Maintaining existing lighting and HVAC systems can be cumbersome and extremely frustrating for many customers. Products can have early failure rates (including LEDs), and replacement parts may be discontinued, expensive or impossible to locate. This leads to uncertainty for customers on what their next steps may be and how they resolve these issues. You can be the key to solving these problems! If you focus on customer needs and provide solutions for your clients, sales will follow.
Ask yourself these questions:
- Are your team members trained to identify potential upgrade opportunities when onsite at a customer’s facility? You may find that when you assist customers with a simple maintenance request, having that expertise and awareness can open the door to a conversation about a more significant upgrade opportunity. If certain team members are not sales-oriented, they can be encouraged to pass along these opportunities to the sales staff.
- Does your team feel comfortable asking questions to identify problem areas? Existing buildings have multiple mechanical and lighting systems and it can be difficult to uncover the customer’s true needs without asking questions. For example, “I noticed that multiple employees have plug-in space heaters at their desks, have you received any feedback from your employees regarding their comfort level?” The more information you gather from a customer while onsite will increase your potential sales opportunities. Consider putting together a list of questions that your maintenance staff can keep with them to make these conversations easier.
- Do you actively look for and pursue these opportunities? For instance, is this part of your standardized training for sales, maintenance and field staff? If there are expectations that all team members actively look for and communicate potential leads, make sure you have a plan to track leads once identified.
- Are you working with existing and past customers to maintain their systems? If so, do you have a maintenance plan in place with them? If not, you could be missing the chance to upgrade or expand their lighting, mechanical and control systems. If you are routinely servicing the customer, you are building a loyal client who will not only reach out to you first with any need but will also actively promote you and your services.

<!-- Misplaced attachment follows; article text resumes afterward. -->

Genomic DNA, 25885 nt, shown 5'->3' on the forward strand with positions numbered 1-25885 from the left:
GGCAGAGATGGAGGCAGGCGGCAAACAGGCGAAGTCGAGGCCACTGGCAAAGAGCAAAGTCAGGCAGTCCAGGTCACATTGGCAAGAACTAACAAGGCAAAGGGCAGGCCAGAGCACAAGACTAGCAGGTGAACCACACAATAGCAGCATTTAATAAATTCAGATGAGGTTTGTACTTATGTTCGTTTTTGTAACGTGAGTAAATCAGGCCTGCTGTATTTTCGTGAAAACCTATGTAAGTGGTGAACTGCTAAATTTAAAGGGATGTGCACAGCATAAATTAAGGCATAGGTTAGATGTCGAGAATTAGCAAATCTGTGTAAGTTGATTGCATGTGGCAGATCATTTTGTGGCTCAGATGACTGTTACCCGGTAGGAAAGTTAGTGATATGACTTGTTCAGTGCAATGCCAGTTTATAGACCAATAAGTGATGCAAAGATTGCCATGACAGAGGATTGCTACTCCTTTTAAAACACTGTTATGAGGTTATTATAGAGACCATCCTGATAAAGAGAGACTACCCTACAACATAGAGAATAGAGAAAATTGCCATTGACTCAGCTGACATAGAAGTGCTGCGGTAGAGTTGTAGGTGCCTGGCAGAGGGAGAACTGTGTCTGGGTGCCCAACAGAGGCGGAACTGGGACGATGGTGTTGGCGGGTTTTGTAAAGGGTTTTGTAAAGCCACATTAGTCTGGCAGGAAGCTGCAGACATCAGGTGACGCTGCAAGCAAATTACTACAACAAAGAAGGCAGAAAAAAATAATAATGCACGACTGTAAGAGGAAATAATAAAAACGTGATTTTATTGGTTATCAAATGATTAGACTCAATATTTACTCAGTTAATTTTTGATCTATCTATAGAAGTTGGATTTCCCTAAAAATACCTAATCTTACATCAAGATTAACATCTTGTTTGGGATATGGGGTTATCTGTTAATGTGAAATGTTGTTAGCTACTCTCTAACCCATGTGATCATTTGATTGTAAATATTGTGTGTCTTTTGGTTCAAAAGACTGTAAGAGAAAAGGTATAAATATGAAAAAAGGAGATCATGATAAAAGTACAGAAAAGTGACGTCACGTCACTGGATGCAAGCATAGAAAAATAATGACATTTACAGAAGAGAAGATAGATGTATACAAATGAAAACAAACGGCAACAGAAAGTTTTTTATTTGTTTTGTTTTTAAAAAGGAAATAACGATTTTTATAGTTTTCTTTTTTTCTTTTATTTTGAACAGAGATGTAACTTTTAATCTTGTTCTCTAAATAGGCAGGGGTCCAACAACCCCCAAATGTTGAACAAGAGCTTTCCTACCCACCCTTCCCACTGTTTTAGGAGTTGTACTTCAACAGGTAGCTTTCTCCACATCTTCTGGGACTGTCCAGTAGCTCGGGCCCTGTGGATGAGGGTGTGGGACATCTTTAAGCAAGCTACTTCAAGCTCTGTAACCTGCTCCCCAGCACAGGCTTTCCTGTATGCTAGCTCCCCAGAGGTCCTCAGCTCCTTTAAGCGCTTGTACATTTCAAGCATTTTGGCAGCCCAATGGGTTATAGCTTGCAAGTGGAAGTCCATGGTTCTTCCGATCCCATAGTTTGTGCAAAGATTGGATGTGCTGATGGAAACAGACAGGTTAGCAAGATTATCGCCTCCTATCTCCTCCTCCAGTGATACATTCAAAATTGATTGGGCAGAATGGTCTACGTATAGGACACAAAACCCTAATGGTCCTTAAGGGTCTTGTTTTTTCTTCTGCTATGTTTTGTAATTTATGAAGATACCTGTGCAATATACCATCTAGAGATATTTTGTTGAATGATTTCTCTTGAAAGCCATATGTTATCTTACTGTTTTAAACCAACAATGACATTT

For customers who aren’t technically-savvy, there can be a lot of misinformation about their equipment and systems. People assume that when they buy new fixtures or equipment, their maintenance problems go away. How can your focus on maintenance help your customers?
- Keeps problems small. By helping them stay on top of maintenance, any minor problems will be resolved before they become bigger issues.
- Avoids waste. Equipment in need of repair can affect its energy efficiency. You’ll help reduce energy waste, which has an impact on operating costs as well.
- Avoids surprises. Over time, you may help your customer determine that equipment needs an upgrade. By being proactive, you’ll give them plenty of time to review their replacement options and find a solution that fits their budget.
Working with clients on their equipment maintenance can be the path to long term loyalty and creation of new opportunities. We live in a connected world and if your customer is happy with the solutions you provide, they will actively promote you to their network. Consider these benefits the next time you are with your customer and put into practice a way to capture this potential to increase your business.